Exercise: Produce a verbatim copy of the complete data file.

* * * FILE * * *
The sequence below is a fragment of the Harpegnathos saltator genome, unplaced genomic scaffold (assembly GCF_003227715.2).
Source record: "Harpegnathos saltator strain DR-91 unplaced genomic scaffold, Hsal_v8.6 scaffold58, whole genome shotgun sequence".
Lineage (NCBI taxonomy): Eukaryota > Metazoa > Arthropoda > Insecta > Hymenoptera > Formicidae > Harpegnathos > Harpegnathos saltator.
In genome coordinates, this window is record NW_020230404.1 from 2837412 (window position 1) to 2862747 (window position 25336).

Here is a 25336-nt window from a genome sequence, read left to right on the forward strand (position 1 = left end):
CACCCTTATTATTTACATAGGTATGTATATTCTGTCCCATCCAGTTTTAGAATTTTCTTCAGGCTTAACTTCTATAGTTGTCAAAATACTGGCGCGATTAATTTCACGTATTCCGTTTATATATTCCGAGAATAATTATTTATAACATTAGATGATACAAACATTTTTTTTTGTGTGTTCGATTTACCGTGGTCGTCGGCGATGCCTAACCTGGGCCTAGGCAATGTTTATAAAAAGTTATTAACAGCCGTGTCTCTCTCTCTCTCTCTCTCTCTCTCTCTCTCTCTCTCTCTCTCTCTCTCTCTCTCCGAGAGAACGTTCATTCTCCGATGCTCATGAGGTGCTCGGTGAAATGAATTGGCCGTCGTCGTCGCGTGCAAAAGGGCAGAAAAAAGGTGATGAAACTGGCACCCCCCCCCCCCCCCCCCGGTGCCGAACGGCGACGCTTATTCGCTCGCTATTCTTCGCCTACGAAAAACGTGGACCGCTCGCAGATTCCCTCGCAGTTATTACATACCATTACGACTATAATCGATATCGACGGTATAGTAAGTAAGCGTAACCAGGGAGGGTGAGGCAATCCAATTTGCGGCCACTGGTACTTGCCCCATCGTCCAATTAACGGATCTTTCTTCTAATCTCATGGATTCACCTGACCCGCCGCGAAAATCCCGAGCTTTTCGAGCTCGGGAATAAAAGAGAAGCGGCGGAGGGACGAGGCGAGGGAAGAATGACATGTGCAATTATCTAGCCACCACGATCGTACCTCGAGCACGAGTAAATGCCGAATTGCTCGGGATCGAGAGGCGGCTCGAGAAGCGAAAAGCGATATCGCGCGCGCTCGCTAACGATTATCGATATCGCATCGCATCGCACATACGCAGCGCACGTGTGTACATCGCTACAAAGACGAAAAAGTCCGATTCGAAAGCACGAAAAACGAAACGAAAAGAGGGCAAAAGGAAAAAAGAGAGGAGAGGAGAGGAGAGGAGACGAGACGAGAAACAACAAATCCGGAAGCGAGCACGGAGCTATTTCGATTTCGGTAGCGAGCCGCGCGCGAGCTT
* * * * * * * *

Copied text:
The sequence below is a fragment of the Harpegnathos saltator genome, unplaced genomic scaffold (assembly GCF_003227715.2).
Source record: "Harpegnathos saltator strain DR-91 unplaced genomic scaffold, Hsal_v8.6 scaffold58, whole genome shotgun sequence".
Lineage (NCBI taxonomy): Eukaryota > Metazoa > Arthropoda > Insecta > Hymenoptera > Formicidae > Harpegnathos > Harpegnathos saltator.
In genome coordinates, this window is record NW_020230404.1 from 2837412 (window position 1) to 2862747 (window position 25336).

Here is a 25336-nt window from a genome sequence, read left to right on the forward strand (position 1 = left end):
CACCCTTATTATTTACATAGGTATGTATATTCTGTCCCATCCAGTTTTAGAATTTTCTTCAGGCTTAACTTCTATAGTTGTCAAAATACTGGCGCGATTAATTTCACGTATTCCGTTTATATATTCCGAGAATAATTATTTATAACATTAGATGATACAAACATTTTTTTTTGTGTGTTCGATTTACCGTGGTCGTCGGCGATGCCTAACCTGGGCCTAGGCAATGTTTATAAAAAGTTATTAACAGCCGTGTCTCTCTCTCTCTCTCTCTCTCTCTCTCTCTCTCTCTCTCTCTCTCTCTCTCTCTCCGAGAGAACGTTCATTCTCCGATGCTCATGAGGTGCTCGGTGAAATGAATTGGCCGTCGTCGTCGCGTGCAAAAGGGCAGAAAAAAGGTGATGAAACTGGCACCCCCCCCCCCCCCCCCCGGTGCCGAACGGCGACGCTTATTCGCTCGCTATTCTTCGCCTACGAAAAACGTGGACCGCTCGCAGATTCCCTCGCAGTTATTACATACCATTACGACTATAATCGATATCGACGGTATAGTAAGTAAGCGTAACCAGGGAGGGTGAGGCAATCCAATTTGCGGCCACTGGTACTTGCCCCATCGTCCAATTAACGGATCTTTCTTCTAATCTCATGGATTCACCTGACCCGCCGCGAAAATCCCGAGCTTTTCGAGCTCGGGAATAAAAGAGAAGCGGCGGAGGGACGAGGCGAGGGAAGAATGACATGTGCAATTATCTAGCCACCACGATCGTACCTCGAGCACGAGTAAATGCCGAATTGCTCGGGATCGAGAGGCGGCTCGAGAAGCGAAAAGCGATATCGCGCGCGCTCGCTAACGATTATCGATATCGCATCGCATCGCACATACGCAGCGCACGTGTGTACATCGCTACAAAGACGAAAAAGTCCGATTCGAAAGCACGAAAAACGAAACGAAAAGAGGGCAAAAGGAAAAAAGAGAGGAGAGGAGAGGAGAGGAGACGAGACGAGAAACAACAAATCCGGAAGCGAGCACGGAGCTATTTCGATTTCGGTAGCGAGCCGCGCGCGAGCTT